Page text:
The public health minister said that as of May 2019, only six NHS prescriptions had been written since the changes to the Regulations came into effect and ten private prescriptions were written between January 2019 and February 2019 according to the NHS Business Services Authority, which collects data on primary care. No data is available regarding prescriptions written in respect of secondary care.
Novel Foods Regulation
EU Regulation 2015/2283 of the European Union (the Novel Foods Regulation) regulates “novel foods”. A novel food is “any food that was not used for human consumption to a significant degree within the Union before 15 May 1997”. Under EU law, in the interests of safeguarding public health, novel foods must undergo a safety assessment before they can be authorised for placing on the market. On 17 January 2019, a new entry for cannabinoids was added to the Novel Food Catalogue (a non-legally binding guide in which the EU makes recommendations to member states as to whether a product is likely to require authorisation under the Novel Foods Regulation). The entry provides that “products containing cannabinoids are considered novel foods as a history of consumption has not been demonstrated”. However, seeds, seed oil, hemp seed flour and defatted hemp seed are not deemed to be novel foods unless cannabinoids have been added to them.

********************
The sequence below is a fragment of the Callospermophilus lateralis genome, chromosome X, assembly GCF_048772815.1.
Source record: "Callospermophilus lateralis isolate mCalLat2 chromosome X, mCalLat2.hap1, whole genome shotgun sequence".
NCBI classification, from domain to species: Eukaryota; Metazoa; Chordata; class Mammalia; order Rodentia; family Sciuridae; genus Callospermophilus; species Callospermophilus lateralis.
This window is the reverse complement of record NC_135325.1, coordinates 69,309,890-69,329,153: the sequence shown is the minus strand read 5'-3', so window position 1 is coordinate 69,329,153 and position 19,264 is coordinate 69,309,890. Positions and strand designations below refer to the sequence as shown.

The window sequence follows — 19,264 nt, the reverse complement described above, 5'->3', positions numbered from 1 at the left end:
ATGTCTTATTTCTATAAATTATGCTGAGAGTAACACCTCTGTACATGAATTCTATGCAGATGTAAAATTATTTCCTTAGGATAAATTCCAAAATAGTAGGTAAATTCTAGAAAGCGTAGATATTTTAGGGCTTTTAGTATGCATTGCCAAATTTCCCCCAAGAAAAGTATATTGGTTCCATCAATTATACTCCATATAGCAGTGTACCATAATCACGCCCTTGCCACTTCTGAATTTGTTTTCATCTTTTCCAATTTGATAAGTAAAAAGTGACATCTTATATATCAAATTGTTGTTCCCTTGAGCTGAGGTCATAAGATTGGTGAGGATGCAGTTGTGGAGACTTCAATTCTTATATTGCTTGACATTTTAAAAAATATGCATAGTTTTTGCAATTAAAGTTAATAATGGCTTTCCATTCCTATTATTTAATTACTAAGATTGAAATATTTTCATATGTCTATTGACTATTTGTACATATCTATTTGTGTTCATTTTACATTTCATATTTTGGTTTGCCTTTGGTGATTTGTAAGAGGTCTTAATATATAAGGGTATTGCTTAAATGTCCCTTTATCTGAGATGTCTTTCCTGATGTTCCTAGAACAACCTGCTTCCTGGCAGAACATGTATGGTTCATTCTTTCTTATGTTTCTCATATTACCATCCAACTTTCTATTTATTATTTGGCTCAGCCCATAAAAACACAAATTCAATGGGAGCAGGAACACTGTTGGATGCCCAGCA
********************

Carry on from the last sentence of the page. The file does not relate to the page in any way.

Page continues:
It is now up to EU member states to determine whether CBD products require authorisation in order to be marketed in the relevant member state. However, member states are often influenced by the fact that a food has been listed in the Novel Food Catalogue, so it seems likely that many products will now be treated as novel foods that require authorisation. The Food Standards Agency, the UK’s regulatory body in charge of food safety, has said that it accepts the EU’s clarification that CBD extracts are novel foods and that it is “committed to finding a proportionate way forward by working with local authorities, businesses and consumers to clarify how to achieve compliance in a marketplace in a proportionate manner”. Accordingly, in England, local authorities will have the power under the Novel Foods (England) Regulations 2018 to seize and inspect suspected unauthorised novel foods and issue compliance and stop notices requiring a product to be removed from sale – for instance, when there is reason to suspect it could be harmful to consumers – and to impose fines. The European Food Standards Agency, which is responsible for food safety in the European Union, is currently considering the first novel food application for CBD.
This is a constantly evolving and complex area of law. The best practice is to obtain qualified legal advice specific to your circumstances, as licensing mistakes can have costly and even criminal repercussions.
The content of this article is intended to provide a general guide to the subject matter. Specialist advice should be sought about your specific circumstances.